You may think your small business is doing a great job of providing amazing customer service. But if your customer experience isn’t in line with what senior shoppers want and need, you could be leaving money on the table. And since the latest Global Aging Report from Nielsen projects that by 2050, nearly one in five people will be 60 or older, that could be a lot of cash!
Seniors often have more money to spend and more time to spend it than younger consumers. Here are some things seniors care about that you should consider when creating a senior-friendly customer experience:
- Print size. Half the seniors surveyed struggle to read package labels. Make sure your in-store signage, menus or marketing materials are legible for older readers. In general, a minimum of 12-point type is best. Avoid reverse-out type (light type on a black background), as this is harder to read.
- Good lighting. Is lighting in your store, office or restaurant adequate for older shoppers? If they can’t read your menu without getting a headache or worry about tripping and falling in a dimly lighted store, they may avoid your business altogether.
- Noise. As we age, background noise can drown out normal conversation. Make sure your location is conversation-friendly by using window coverings, carpet and décor to cover hard surfaces and muffle noise. Keep background music to a level that doesn’t make hearing difficult or offer to seat older customers away from speakers.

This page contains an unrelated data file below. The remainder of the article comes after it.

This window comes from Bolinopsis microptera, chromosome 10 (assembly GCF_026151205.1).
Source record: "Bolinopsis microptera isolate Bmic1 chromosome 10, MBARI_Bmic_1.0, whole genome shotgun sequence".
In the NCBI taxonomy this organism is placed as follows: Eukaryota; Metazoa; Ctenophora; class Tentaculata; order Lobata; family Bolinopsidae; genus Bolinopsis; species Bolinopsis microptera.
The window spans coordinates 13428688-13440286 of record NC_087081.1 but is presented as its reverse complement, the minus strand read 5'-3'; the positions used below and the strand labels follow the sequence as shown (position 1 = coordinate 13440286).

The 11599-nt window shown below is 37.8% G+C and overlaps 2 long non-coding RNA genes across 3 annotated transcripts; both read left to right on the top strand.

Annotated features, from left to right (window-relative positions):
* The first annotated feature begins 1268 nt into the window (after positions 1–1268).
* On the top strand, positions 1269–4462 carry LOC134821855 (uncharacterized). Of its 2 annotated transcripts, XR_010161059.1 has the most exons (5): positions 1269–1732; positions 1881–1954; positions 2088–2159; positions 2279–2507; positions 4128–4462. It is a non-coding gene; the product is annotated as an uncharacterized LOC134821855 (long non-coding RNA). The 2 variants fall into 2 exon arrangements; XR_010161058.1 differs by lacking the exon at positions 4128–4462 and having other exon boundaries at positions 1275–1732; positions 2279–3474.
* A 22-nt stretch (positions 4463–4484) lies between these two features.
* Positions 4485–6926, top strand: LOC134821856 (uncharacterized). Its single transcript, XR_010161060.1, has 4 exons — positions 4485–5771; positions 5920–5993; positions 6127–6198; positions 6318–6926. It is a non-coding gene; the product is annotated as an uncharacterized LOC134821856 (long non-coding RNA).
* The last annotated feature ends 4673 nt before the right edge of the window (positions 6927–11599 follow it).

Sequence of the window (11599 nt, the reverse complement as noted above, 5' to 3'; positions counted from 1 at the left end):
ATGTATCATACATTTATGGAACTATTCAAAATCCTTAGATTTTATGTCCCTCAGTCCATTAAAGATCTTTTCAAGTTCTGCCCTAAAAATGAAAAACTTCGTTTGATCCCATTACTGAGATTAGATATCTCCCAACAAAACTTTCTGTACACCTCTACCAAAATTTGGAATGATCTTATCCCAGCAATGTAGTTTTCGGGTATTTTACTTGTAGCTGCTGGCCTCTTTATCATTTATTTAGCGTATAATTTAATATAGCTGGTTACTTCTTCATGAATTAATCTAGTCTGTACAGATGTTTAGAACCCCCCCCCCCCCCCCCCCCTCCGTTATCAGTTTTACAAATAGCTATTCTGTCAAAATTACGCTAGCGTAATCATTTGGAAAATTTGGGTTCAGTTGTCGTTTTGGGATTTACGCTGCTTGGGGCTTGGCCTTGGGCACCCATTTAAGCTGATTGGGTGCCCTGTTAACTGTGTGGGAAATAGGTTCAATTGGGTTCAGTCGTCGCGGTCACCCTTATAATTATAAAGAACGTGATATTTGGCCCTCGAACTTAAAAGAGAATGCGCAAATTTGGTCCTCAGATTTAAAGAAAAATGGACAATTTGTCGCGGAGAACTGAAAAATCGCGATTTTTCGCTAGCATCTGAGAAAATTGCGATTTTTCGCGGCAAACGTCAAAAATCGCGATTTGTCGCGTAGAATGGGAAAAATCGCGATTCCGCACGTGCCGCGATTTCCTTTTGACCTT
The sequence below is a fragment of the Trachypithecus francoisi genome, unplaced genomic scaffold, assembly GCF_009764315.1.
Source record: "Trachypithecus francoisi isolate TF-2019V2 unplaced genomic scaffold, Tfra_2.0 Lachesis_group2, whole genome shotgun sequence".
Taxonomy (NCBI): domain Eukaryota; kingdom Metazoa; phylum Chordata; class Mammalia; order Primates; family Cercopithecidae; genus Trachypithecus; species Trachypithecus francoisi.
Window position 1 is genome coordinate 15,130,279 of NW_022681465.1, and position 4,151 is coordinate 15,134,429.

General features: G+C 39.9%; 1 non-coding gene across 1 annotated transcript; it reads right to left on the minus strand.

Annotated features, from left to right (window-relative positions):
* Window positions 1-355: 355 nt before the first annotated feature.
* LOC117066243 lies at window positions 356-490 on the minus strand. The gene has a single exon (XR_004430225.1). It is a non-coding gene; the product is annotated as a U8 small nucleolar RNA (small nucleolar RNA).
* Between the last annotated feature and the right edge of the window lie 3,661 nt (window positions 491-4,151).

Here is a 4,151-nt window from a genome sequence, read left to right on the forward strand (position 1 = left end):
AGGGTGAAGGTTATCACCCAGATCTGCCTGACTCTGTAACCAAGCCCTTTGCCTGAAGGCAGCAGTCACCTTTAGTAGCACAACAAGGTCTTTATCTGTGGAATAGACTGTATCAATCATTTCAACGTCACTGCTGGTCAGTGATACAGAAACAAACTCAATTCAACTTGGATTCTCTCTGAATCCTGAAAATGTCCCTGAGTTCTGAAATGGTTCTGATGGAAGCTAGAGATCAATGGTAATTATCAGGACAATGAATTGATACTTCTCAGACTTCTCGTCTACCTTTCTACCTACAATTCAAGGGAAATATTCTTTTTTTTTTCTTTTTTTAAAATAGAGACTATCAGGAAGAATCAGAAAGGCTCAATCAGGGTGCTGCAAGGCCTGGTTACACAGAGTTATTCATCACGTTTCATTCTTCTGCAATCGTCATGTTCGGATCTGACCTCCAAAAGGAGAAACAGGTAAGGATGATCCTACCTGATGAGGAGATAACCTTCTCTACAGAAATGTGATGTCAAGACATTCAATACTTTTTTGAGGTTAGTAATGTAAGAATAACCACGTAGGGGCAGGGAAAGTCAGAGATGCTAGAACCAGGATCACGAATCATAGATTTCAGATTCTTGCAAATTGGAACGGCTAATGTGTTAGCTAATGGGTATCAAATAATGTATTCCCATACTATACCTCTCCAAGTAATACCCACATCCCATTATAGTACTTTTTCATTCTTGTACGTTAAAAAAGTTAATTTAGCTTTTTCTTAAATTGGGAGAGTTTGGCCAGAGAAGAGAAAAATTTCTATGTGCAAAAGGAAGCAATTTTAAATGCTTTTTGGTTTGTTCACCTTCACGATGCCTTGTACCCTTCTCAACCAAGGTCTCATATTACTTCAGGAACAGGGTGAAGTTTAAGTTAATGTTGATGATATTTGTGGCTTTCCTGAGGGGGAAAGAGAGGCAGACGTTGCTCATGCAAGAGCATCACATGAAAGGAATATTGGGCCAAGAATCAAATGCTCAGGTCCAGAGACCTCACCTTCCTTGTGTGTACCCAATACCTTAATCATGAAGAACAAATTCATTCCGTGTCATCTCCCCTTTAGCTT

- Physical comfort. Wide aisles, handicapped-accessible restrooms and seating that can accommodate walkers or wheelchairs make a difference in whether older customers visit your location. About one-fourth of older customers in Nielsen’s survey complain that retailers don’t have enough places to sit down and rest, handicapped parking, handicapped bathrooms or wheelchair-accessible ramps.
- Personal assistance. Older customers may need help with heavy packages or bags. They are also more likely to want personal advice before making a purchase, rather than using a smartphone to go online to look up product information as younger customers tend to do. Be sure your employees are sensitive to older shoppers’ needs.
- Senior-friendly websites. Older customers do go online, but typically on their desktop computers. Make sure your site is senior-friendly by keeping it simple and readable. Use plenty of white space, easy-to-read fonts and colors, and clear navigation. You can even provide options for enlarging type in case users don’t know how to do that in their browsers. Finally, provide various options for seniors to contact your customer service department—they may prefer to speak to someone on the phone rather than use chat or email.